Scientists created 3D bio-printer that can print polymer plates with live cells through various tissues, polymerize biocompatible matrix by using infrared light. The main advantage of this printer — noninvasive treatment: to print a plastic item, you need to enter in the appropriate place in the solution-preparation. At the heart of technology lie two-layer nanoinitiative — inner part absorbs infrared light and emits ultraviolet, and the outer layer under the action of ultraviolet light starts the polymerization. The authors of an article published in the journal Science Advances, managed to print under the skin of a living mouse structure in the shape of the ear and also to heal the closed wound using a patch with stem cells.
3D bio-printers to print three-dimensional structures made of biocompatible materials with living cells, so are tissues and organs for transplantation. This technology has great potential in reconstructive surgery, but its use is limited by the need for invasive work on the exposed tissues and injuries. To access the internal injuries need to damage the surrounding tissue, therefore the preferred neinvazivnyi methods; they need plastic surgery.
Non-invasive relatively the same results for bioprinting is possible with light curing, when the liquid material solidifies under the action of light. Ultraviolet and blue light used to print tissues and organs, but the emission in this range does not penetrate deep into the tissue. Alternative technology may be the polymerization under the action of infrared light — it passes through living tissue and is already used for the controlled release of drugs, 3D imaging and optogenetic.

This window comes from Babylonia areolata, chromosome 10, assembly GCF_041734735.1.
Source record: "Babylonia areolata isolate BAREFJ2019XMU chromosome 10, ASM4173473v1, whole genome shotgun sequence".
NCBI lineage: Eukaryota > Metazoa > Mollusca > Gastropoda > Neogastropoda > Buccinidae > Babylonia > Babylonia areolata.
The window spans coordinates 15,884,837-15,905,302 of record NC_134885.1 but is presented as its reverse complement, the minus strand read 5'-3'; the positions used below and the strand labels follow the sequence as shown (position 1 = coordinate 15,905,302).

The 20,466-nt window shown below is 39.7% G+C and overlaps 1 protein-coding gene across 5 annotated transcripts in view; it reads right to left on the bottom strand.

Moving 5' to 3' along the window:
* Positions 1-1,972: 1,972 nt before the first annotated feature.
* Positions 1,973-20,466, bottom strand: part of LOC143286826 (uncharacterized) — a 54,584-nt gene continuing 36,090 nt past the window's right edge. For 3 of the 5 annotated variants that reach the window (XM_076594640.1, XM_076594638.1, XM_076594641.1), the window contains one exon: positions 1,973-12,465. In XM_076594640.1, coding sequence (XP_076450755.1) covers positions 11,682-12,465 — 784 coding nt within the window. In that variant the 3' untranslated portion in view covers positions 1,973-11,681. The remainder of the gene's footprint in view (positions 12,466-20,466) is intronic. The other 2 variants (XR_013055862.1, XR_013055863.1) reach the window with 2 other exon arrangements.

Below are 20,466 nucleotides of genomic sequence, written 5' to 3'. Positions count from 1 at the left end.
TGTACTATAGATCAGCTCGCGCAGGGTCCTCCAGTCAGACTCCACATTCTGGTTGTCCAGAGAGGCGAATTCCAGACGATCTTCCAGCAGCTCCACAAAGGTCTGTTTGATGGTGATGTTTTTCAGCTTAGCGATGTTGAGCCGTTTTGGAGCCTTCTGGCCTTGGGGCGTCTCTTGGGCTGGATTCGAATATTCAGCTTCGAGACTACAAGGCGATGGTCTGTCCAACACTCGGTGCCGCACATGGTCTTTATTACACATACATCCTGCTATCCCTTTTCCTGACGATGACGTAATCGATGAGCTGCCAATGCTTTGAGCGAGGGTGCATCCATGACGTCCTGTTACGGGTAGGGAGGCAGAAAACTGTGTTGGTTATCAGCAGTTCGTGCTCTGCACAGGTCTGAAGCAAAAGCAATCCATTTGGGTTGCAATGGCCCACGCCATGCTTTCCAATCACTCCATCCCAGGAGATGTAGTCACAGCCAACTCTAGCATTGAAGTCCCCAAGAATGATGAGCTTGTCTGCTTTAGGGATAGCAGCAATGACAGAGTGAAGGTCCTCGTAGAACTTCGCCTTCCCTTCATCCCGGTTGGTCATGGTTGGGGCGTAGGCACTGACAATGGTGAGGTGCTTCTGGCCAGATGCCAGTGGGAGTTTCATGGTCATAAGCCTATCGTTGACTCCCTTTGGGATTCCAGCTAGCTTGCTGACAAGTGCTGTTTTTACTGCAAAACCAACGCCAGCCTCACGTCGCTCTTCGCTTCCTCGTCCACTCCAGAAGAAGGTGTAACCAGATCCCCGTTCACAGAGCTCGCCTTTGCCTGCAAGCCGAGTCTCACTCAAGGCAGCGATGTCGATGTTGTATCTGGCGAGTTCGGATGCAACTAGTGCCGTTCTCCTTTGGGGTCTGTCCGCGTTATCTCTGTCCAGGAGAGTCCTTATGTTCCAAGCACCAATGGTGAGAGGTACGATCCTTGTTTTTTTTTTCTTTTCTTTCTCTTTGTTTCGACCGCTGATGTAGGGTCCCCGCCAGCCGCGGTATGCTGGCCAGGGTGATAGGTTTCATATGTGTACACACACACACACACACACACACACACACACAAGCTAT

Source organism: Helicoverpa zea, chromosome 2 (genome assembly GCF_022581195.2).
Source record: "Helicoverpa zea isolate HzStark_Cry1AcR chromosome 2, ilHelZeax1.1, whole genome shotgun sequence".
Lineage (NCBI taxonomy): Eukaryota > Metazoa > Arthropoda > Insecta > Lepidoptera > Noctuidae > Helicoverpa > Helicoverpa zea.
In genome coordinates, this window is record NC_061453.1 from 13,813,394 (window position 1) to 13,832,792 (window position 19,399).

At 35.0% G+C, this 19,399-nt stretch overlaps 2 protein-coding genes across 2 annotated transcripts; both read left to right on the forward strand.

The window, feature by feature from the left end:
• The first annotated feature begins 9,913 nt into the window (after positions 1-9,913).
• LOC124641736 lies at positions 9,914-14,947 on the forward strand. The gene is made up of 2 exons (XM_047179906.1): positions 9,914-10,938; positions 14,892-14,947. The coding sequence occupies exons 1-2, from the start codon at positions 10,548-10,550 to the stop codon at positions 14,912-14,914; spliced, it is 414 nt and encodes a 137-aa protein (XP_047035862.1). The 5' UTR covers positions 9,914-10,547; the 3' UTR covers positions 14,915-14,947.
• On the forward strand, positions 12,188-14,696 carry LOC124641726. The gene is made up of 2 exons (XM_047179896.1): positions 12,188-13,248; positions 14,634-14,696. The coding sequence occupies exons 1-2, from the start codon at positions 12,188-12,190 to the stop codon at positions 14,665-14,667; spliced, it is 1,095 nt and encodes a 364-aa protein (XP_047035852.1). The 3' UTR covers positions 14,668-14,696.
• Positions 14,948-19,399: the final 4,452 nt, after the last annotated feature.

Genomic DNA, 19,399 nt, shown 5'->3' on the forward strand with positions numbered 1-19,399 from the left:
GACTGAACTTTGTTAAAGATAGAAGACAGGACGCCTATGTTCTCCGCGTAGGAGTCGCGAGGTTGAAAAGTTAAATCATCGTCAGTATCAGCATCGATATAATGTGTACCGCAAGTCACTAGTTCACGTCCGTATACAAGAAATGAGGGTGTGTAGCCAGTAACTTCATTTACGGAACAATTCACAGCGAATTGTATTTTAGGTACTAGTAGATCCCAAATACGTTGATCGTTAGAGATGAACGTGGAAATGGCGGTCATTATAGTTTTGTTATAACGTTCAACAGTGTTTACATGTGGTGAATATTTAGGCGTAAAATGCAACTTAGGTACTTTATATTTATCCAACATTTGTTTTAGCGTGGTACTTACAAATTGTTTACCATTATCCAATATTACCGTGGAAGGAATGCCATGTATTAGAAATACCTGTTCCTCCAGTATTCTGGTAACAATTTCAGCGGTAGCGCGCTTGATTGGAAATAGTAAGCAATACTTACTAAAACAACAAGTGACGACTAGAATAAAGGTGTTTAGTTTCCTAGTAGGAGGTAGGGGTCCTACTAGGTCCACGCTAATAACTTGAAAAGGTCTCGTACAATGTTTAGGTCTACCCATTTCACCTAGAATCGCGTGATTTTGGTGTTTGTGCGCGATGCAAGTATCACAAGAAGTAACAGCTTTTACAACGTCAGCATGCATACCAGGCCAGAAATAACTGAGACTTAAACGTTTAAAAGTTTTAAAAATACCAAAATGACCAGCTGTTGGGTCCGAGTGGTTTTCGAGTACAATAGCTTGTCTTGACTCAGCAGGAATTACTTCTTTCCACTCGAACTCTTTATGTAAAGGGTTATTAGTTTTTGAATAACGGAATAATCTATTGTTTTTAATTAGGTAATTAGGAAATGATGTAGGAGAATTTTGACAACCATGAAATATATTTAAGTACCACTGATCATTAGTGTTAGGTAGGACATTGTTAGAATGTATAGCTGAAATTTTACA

Scientists from Belgium, China and the United States under the leadership of Malin GOU (Gou Maling) from Sichuan University invented 3D-bioprinting-based photopolymerization in the near-infrared range. Device system microthermal directs the laser beam through the skin and starts the polymerization of the monomer biosovmestimy ink at the desired point. Noninitiator reactions collected from two layers: the internal part of the particles absorbs infrared light and emits it in the ultraviolet range, and the outer layer comprises a photoinitiator which absorbs all the ultraviolet light and the polymerized monomers in the hydrogel.